Europa League preview – Ferencváros vs Jelgava

This is the final installment of a 3-part preview on Hungary’s representatives in the UEFA Europa League this season.  The clubs that qualified out of Hungary’s top flight will start in the First Qualifying Round of the Europa League and will face other domestic top finishers or cup winners from around Europe starting on 29 June with the first leg. The second leg will be played the following week on 6 July and the team with the highest aggregate score will advance to the Second Qualifying Round. The losers will be eliminated from the competition.

Ferencváros qualified by winning the Magyar Kupa and on Monday, 19 June, the draw for the Europa League was held at UEFA headquarters in Nyon, Switzerland where they were drawn against Latvian side Jelgava.

 


Ferencváros vs FK Jelgava

First leg: at Groupama Aréna, Budapest, Hungary (cap. 22,000)
Date: Thursday, 29 June

Second leg: at Zemgale Olympic Center, Jelgava, Latvia (cap. 1,560)
Date: Tuesday, 6 July

Ferencváros (UEFA coefficient: 3.900, ranked 304)

Manager: Thomas Doll (since 18 December, 2013)

Last season:
This past campaign can only be seen as a disappointment by the club after finishing as runaway champions the year before.  Ferencváros finished fourth this season, 13 points off the pace, and never seemed settled throughout the campaign.  After a slow start to the season they brought in a number of signings during the winter break including Hungarian international László Kleinheisler but despite the talent at Thomas Doll’s disposal they weren’t able to put together a strong run to challenge for the title.

Ferencváros experienced just as much disappointment in Europe as they crashed out to Albanian side Partizan Tirana on penalties after a 2-2 aggregate score in the Second Qualifying Round of the Champions League.  Fradi were only able to convert one of four spot kicks at home and saw the end of the their European season finish before it started, much to the dismay of 8,700 fans.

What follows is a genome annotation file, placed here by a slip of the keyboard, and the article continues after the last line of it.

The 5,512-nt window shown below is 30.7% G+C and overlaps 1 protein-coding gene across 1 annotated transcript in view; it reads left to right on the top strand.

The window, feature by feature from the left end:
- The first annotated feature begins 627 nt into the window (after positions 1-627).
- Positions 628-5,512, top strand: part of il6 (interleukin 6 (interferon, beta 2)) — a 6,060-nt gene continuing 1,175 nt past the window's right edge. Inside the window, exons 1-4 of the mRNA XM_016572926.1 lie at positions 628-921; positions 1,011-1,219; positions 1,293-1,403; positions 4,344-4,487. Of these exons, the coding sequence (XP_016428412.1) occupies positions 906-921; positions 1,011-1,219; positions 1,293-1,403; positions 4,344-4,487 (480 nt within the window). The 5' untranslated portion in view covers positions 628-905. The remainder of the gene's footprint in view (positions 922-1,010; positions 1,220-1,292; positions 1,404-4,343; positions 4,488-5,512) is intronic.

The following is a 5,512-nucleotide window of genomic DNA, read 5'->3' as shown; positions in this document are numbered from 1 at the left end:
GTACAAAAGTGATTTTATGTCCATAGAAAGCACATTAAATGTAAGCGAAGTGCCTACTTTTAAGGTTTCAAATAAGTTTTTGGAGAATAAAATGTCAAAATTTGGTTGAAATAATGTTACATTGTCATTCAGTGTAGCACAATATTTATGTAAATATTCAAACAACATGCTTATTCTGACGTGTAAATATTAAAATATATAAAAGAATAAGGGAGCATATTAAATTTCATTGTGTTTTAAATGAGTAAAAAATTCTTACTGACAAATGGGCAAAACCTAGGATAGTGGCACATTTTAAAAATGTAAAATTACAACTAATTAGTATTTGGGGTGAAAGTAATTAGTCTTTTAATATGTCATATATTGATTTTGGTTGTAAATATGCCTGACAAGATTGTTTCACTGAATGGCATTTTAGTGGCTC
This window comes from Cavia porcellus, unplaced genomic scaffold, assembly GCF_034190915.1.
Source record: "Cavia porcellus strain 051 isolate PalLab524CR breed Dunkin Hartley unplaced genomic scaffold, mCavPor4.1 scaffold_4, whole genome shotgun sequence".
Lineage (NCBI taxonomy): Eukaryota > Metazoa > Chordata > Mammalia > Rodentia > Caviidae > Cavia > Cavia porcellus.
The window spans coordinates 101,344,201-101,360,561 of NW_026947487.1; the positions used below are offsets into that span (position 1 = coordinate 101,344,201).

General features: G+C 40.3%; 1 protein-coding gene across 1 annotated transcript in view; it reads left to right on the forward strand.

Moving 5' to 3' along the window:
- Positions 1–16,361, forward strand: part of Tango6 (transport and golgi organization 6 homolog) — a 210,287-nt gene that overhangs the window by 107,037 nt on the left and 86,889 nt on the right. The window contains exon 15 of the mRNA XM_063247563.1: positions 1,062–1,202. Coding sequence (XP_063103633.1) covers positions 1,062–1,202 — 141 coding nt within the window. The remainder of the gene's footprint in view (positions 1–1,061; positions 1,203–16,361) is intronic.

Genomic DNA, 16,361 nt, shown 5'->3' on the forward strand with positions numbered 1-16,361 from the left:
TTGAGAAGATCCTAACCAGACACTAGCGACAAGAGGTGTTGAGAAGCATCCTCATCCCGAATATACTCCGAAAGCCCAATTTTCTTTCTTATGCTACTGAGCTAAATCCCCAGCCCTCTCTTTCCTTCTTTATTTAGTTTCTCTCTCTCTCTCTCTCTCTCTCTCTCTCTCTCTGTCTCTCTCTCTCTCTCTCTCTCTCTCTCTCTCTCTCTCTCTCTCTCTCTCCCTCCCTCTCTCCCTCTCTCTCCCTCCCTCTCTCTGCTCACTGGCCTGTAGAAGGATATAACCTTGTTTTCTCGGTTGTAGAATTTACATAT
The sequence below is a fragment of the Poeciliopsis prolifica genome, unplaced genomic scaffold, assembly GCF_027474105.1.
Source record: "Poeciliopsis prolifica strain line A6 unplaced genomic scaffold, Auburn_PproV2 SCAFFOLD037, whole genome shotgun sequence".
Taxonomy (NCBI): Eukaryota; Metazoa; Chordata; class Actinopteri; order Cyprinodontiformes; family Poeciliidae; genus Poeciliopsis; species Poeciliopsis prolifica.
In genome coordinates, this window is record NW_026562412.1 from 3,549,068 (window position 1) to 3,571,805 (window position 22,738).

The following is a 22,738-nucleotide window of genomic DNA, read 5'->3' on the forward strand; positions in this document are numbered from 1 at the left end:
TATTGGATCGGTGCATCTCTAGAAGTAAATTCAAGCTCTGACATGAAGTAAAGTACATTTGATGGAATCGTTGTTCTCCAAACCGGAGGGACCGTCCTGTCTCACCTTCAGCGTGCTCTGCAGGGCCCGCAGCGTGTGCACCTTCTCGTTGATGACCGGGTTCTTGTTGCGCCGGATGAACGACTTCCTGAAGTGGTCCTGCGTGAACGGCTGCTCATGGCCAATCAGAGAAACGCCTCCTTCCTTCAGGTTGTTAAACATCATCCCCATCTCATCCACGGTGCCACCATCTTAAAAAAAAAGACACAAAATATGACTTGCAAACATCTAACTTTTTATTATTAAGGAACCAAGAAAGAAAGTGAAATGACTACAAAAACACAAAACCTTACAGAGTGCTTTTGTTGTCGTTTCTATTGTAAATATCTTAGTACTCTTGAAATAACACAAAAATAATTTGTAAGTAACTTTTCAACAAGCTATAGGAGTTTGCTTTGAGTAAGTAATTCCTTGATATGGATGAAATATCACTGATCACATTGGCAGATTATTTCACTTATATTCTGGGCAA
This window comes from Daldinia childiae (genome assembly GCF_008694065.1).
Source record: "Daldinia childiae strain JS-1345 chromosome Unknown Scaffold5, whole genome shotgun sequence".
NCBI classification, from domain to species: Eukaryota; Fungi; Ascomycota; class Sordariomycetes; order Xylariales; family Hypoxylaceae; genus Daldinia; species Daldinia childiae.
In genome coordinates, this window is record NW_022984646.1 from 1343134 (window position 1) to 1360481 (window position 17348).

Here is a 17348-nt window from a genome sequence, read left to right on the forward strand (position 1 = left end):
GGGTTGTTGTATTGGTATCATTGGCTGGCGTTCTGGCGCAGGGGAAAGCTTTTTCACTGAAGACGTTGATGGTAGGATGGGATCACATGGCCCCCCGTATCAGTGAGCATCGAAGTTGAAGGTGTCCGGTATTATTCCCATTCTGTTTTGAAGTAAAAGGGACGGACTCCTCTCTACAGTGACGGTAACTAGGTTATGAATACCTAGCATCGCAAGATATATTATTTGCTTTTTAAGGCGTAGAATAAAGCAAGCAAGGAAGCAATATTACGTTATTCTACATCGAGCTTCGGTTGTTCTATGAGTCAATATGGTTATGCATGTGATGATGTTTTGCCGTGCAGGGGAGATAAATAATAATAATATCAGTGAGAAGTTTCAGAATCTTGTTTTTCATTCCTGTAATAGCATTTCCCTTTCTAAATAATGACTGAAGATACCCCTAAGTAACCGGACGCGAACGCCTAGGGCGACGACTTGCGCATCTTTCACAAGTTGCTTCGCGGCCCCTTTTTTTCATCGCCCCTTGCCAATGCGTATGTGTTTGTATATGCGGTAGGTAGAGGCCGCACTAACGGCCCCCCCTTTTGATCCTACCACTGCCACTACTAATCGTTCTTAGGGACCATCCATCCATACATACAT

They did manage a silver lining to their season, however, winning the Magyar Kupa for a third consecutive season.

Players:
Thomas Doll had plenty of talent at his disposal last season with forward Daniel Böde leading the way with 16 goals in all competitions.  Another exciting attacking player was winger Moutari Amadou who joined the club in February and scored 7 goals in 21 games.  Roland Varga was another player that improved as the season went on, amassing 5 goals and 13 assists in 25 games. With a number of players and coming and going this summer, including Kleinheisler, Doll will be fortunate to have veteran Zoltán Gera in his side to provide experience and leadership.  Add veteran forward Tamás Priskin and Uruguayan midfielder Fernando Gorriarán to the mix and Fradi are looking good in terms of depth.

History:
Ferencváros have a rich history as one of the most successful football clubs in Hungary.  They are easily one of the most commonly recognized Hungarian clubs outside of Hungary because of their size and pedigree.  Domestically they have won the league 29 times and the Magyar Kupa on 23 occasions .

In Europe Ferencváros were most successful in the 60’s and 70’s when they won the Inter-Cities Fair Cup (1965), runners up in the same competition 3 years later, and then runners-up in the UEFA Cup Winners Cup in 1975.   The last time they were in the group stage of a major competition was the UEFA Cup in 2004-05 but didn’t advance beyond that stage.  Since then they’ve failed to advance beyond the qualifying rounds in any European competition they’ve been in.